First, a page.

I remember at the introduction of licensing, in the days when I was a Director of a security guarding company, having to take the examination for the conflict management unit (despite being qualified to train others in conflict management, which was a separate idiosyncrasy of the system) with a fellow Director of my company invigilating and thinking that less scrupulous companies could abuse similar situations by allowing cheating, as the invigilator has a vested interest in the outcome of the examination. Since then, and especially in my current role leading an industry membership body, I have expressed on a number of occasions a personal view that security examinations should take place at independent venues such as local colleges.
With a multitude of levels above the training establishments, i.e. the various awarding bodies, the Office of Qualifications and Examinations Regulation (Ofqual), the Security Industry Authority (SIA), and ultimately the Government, there is plenty of opportunity for passing the buck for the responsibility for both investigating and preventing malpractice. It may even be added to the long list of proposed changes linked to the eventual introduction of security business licensing. Unfortunately, any changes are likely to lead to higher operating costs, which in turn will be reflected in certification fees and hence borne by either the individual security officers or their employers.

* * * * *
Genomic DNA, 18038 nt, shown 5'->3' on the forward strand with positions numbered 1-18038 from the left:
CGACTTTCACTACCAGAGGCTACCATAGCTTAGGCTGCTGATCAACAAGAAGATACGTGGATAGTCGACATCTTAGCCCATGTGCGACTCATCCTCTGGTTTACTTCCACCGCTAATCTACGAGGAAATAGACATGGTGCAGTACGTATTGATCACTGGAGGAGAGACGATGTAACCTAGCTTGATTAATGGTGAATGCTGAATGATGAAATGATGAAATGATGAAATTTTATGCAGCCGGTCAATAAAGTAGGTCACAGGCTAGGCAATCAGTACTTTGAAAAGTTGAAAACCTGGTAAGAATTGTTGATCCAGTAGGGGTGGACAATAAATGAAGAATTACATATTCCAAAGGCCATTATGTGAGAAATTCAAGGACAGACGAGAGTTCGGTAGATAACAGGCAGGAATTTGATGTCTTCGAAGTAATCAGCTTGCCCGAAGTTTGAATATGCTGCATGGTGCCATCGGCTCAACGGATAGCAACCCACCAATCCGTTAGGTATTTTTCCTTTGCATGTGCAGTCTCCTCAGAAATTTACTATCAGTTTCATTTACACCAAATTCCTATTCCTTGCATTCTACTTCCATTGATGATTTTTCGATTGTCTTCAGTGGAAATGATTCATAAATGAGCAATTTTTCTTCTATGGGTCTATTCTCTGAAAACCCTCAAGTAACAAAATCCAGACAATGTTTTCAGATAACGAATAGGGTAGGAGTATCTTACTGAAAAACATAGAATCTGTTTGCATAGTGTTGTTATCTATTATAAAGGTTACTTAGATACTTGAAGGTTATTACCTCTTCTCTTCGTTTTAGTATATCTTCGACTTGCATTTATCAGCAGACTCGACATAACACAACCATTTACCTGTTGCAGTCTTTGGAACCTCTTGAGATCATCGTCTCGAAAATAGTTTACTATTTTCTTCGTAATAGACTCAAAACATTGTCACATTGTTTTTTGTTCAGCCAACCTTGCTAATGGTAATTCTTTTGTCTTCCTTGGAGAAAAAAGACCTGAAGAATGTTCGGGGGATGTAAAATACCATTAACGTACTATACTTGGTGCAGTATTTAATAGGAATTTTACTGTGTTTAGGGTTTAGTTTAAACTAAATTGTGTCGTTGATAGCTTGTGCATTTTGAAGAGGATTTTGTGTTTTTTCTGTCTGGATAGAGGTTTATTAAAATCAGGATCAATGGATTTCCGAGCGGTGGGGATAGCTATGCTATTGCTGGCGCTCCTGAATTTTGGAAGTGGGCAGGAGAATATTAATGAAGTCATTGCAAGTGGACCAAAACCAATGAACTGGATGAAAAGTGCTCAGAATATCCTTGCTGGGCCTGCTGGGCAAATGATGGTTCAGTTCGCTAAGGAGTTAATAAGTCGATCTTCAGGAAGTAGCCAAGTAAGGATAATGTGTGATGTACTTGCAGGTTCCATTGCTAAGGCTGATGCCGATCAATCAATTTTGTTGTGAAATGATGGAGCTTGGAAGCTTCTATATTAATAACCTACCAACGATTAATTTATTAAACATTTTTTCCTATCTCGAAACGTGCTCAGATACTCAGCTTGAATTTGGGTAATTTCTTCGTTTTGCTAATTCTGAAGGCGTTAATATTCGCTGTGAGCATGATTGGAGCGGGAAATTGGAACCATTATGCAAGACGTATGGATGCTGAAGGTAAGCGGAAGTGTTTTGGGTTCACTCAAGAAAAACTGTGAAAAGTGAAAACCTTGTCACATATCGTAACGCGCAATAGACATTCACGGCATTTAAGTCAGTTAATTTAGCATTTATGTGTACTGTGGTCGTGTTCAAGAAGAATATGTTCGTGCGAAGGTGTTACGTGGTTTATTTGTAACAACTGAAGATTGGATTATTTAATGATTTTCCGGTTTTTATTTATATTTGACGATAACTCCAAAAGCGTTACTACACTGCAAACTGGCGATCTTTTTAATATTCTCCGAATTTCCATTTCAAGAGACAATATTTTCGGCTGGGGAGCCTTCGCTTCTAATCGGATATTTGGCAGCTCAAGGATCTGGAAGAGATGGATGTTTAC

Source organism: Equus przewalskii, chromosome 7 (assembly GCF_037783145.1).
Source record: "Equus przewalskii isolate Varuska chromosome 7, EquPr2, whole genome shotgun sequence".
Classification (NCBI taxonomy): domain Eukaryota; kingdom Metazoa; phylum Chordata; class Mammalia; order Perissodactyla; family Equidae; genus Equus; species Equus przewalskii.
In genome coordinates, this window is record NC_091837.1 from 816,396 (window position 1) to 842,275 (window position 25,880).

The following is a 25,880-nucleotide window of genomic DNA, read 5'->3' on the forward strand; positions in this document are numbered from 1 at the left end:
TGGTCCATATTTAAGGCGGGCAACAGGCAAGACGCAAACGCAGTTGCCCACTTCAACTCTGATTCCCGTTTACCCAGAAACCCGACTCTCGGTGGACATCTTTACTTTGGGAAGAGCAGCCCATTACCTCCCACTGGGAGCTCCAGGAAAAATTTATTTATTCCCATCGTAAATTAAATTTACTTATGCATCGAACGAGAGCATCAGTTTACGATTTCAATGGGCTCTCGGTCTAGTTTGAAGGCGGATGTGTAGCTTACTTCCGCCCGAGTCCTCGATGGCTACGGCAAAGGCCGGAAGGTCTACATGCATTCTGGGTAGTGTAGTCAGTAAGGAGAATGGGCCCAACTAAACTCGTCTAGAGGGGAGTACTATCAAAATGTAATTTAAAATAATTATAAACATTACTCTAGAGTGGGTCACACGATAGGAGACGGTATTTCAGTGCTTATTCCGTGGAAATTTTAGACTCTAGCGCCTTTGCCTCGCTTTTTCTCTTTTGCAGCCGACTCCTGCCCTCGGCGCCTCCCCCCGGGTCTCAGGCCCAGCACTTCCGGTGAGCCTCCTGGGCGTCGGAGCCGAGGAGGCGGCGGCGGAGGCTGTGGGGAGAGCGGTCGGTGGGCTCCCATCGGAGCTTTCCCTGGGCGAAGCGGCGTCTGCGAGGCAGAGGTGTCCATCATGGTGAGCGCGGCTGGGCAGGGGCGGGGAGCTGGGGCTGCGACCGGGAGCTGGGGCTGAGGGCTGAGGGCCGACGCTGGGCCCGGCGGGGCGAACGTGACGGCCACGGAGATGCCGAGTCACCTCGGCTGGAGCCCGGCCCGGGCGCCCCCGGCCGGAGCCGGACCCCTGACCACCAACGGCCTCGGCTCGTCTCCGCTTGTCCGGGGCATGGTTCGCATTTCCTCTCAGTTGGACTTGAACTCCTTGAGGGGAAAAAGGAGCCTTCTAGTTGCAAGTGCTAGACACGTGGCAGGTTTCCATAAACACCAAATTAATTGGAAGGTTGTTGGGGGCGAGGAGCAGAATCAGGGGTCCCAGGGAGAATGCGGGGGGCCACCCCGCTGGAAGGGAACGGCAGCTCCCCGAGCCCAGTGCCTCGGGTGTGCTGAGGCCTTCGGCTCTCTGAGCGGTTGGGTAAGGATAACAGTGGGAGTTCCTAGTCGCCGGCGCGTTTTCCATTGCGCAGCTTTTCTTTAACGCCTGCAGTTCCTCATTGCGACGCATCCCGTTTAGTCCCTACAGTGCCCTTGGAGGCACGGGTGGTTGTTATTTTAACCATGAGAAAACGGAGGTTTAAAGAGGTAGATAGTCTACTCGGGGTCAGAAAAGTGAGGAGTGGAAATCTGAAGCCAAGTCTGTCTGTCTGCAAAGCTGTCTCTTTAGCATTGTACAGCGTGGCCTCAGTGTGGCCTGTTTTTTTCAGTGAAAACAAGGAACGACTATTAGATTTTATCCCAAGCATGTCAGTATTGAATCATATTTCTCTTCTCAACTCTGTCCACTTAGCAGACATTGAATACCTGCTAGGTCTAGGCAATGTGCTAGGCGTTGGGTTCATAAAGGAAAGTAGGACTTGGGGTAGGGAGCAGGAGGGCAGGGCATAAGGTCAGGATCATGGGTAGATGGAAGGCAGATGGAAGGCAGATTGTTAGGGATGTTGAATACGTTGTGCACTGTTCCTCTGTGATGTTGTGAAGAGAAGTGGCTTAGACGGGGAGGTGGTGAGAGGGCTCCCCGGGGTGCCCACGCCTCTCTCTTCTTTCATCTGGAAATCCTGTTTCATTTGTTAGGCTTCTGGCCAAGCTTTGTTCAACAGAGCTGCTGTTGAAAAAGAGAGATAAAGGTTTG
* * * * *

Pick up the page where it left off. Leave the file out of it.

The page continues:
Whilst the awarding bodies, etc. need to evaluate whether their policing of the system is sufficient, there is also an element of responsibility with a segment of the security companies and their clients. There is obviously a market for taking on licensed individuals who have avoided training and proving competence, otherwise word would spread that there was no point in paying for training qualifications unless they had been earned. I am referring to the security companies who have no interest in quality and to whom a security officer is simply a commodity to provide to a client, this chain is followed by the equally guilty clients, who simply seek the presence of an individual on site and normally are more interested in minimising the cost. When security companies and their clients are happy for security officers to receive minimum wage, is it any surprise that they are equally not bothered if the security officers also receive minimal training?
As the industry awaits the outcome of investigations by all the parties involved, we wonder what changes, if any, are likely to be introduced. I have already stated my preference for independent examination venues, one of the industry awarding bodies has published a white paper calling for trainers in the security industry to be licensed – a measure which would address both the issue of trainer sector competence and prevent the opportunity for repeated malpractice by the same trainer, other awarding bodies are being quiet on the subject – is this a case of burying their heads in the sand? Industry forums indicate that many of the actual trainers would like to see reforms and indicates the passion that the majority of trainers have for providing quality training. Hopefully any changes that are introduced will lead to an increased reliability and assurance that a licensed security officer also equates to a trained individual.